Respiratory tract infections remain a leading cause of childhood morbidity and mortality worldwide. In 2016, pneumonia accounted for 16% of all deaths in children younger than five years of age [1]. Epidemiological studies have demonstrated young age to be a risk factor for colonization of common respiratory tract pathogens, including Streptococcus pneumoniae (pneumococcus) [2, 3]. Carriage of respiratory pathogens on the mucosal surface of the upper respiratory tract (URT) is a necessary first step in the pathogenesis of all invasive pneumococcal diseases [4]. Clinically, 25–65% of healthy children are colonized with S. pneumoniae in the URT, in contrast to <10% of adults [5, 6]. Furthermore, pneumococcal colonization of the URT is prolonged in young children compared to adults [79]. This increased persistence of S. pneumoniae in young children is suggestive of a more commensal relationship between bacteria and host. The decline in pneumococcal carriage beyond childhood correlates with a general decrease in the complexity and density of the URT flora with increasing age [10]. Why young children present with more prolonged colonization by bacteria residing on the mucosal surfaces of the URT, like S. pneumoniae, is unknown.

Most pneumococci are encapsulated with one of >95 antigenically distinct capsular polysaccharides (CPS), the determinant of serotype. In animal models of URT colonization, expression of CPS, which inhibits phagocytic clearance, is necessary for colonization duration to last more than a few days [11]. A recent bacterial GWAS study from a large infant-mother cohort found capsular serotype to be the major determinant of carriage duration [12].

Other studies in adult mouse models of pneumococcal colonization have shown that expression of its other major virulence factor, the toxin pneumolysin (Ply), is inversely correlated with carriage duration [13, 14]. Ply is a cytolysin that inserts into cholesterol-containing membranes where it oligomerizes to form large pores, however it is an unusual toxin as it lacks an N-terminal secretion signal sequence or other secretion mechanism [15, 16]. The release of Ply, therefore, requires bacterial lysis. For example, following uptake and degradation by professional phagocytes, Ply is released into the phagosome where, by forming pores into the membrane of the phagosome, it allows microbial products to access the host cytosol. Cytosolic access activates inflammatory pathways that signal the recruitment and activation of additional phagocytes that eventually promote mucosal clearance [14, 1719]. These effects of Ply also eventually result in cell lysis and death.

Although many studies have focused on the molecular mechanisms that drive initial host responses to acute infection, there is little knowledge of host and bacterial factors permissive for persistent colonization, particularly during infancy. This study was undertaken to elucidate host and bacterial molecular mechanisms facilitating persistent colonization using S. pneumoniae as a model pathogen. Using the variables of host age, capsule serotype and pneumolysin expression, we assessed how pneumococcal colonization is either cleared or persists. We demonstrate that Ply-mediated mucosal IL-1 signaling via the release of IL-1α is critical for clearance of otherwise persistent colonization and that infants are deficient in IL-1 signaling compared to adults. Our observations of reduced IL-1 signaling early in life provides mechanistic insight into the altered dynamics of pneumococcal colonization with age.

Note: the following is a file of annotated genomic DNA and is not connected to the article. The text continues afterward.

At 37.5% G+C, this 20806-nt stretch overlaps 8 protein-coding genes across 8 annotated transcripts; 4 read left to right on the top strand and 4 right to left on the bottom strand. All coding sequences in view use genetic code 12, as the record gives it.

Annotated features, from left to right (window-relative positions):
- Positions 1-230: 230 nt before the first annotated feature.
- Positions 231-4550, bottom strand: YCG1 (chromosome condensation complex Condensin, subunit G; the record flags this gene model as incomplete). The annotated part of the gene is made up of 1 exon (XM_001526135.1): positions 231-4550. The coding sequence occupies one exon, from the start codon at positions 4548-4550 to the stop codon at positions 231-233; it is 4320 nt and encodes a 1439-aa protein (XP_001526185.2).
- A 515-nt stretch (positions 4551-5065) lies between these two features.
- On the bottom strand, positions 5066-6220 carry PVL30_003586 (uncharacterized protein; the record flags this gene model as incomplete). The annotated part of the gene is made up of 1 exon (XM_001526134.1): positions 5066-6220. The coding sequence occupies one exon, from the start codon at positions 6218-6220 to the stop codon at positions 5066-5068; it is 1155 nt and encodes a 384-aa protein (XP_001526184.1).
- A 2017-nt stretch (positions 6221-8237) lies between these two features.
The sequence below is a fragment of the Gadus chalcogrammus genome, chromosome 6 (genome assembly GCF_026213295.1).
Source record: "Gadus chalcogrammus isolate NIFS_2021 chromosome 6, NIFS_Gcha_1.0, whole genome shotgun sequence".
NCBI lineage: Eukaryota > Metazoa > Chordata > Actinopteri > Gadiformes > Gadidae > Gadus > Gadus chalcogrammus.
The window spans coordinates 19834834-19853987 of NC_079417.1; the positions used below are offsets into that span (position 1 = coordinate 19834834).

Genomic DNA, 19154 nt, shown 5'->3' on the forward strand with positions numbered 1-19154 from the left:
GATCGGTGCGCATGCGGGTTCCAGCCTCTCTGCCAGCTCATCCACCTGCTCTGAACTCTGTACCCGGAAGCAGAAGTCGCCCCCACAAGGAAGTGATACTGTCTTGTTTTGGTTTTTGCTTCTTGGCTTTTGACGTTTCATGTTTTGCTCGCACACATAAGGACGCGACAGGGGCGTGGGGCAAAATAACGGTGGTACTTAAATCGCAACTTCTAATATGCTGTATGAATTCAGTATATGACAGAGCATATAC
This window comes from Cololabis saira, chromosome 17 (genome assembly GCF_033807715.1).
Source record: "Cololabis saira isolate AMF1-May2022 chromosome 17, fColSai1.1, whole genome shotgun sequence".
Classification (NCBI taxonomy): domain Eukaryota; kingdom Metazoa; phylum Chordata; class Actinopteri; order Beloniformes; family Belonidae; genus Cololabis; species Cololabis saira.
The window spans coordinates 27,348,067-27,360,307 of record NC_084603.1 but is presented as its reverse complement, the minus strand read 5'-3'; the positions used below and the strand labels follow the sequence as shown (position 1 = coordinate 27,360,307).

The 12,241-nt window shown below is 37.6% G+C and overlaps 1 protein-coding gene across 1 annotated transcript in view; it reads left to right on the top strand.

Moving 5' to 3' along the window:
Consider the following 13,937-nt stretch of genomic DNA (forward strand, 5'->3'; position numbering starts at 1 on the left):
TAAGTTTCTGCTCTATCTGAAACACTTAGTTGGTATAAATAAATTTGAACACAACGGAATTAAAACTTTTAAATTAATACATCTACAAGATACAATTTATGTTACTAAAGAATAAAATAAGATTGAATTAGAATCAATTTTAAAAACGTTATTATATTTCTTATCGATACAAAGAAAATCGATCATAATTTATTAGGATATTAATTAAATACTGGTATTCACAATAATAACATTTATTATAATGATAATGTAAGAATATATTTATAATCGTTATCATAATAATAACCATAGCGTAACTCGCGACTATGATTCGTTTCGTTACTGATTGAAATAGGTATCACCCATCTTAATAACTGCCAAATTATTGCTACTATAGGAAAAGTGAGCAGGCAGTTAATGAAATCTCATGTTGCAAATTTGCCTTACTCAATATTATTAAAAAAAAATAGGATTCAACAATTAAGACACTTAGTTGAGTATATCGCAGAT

Materials and methods

Ethics statement

All animal studies were performed in compliance with the federal regulations set forth in the Animal Welfare Act (AWA), the recommendations in the Guide for the Care and Use of Laboratory Animals of the National Institutes of Health, and the guidelines of the New York University School of Medicine and the University of Pennsylvania Institutional Animal Use and Care Committee. All protocols used in this study were approved by the Institutional Animal Care and Use Committee at the New York University School of Medicine (protocol #160622 and #161219) and the University of Pennsylvania (protocol #804928).

Bacterial stains and culture

S. pneumoniae isolates serotypes 4 and 23F and previously described isogenic Ply mutants were used throughout the study [18, 20, 21]. In the serotype 4 background, these mutants included an unmarked, inframe deletion of ply, a point mutant expressing PlyW433F, which is deficient at oligomerization to form pores after membrane insertion, and a corrected mutant where the intact gene was restored (ply+). In the serotype 23F background, we used a mutant expressing PlyTL→AA, which fails to bind to cholesterol and insert into membranes [17, 18]. The genotype of mutants was confirmed by sequence analysis of PCR products. The phenotype of all strains was confirmed using a previously described horse erythrocyte lysis assay [17, 18]. The hemolytic activity of Ply-deficient and point mutants was less than 1% of WT levels. The serotype 4 and 23F parent strains showed no differences from one another in hemolytic activity or Ply protein levels as measured in Western blots. Type 4 and 23F isogenic capsule-switch strains 23F4 (23F genetic background expressing the serotype 4 capsule) and 423F (4 genetic background expressing the serotype 23F capsule) were used to study serotype-dependent effects and were previously described [22]. All pneumococcal strains were grown in tryptic soy (TS) broth (BD) at 37°C to an optical density of 1.0 at 620 nm (OD620). Alternatively, pneumococci were incubated on TS agar plates supplemented with 100 μl of catalase (30,000 U/ml; Worthington Biomedical) and streptomycin (200μg/ml) at 37° in 5% CO2 overnight.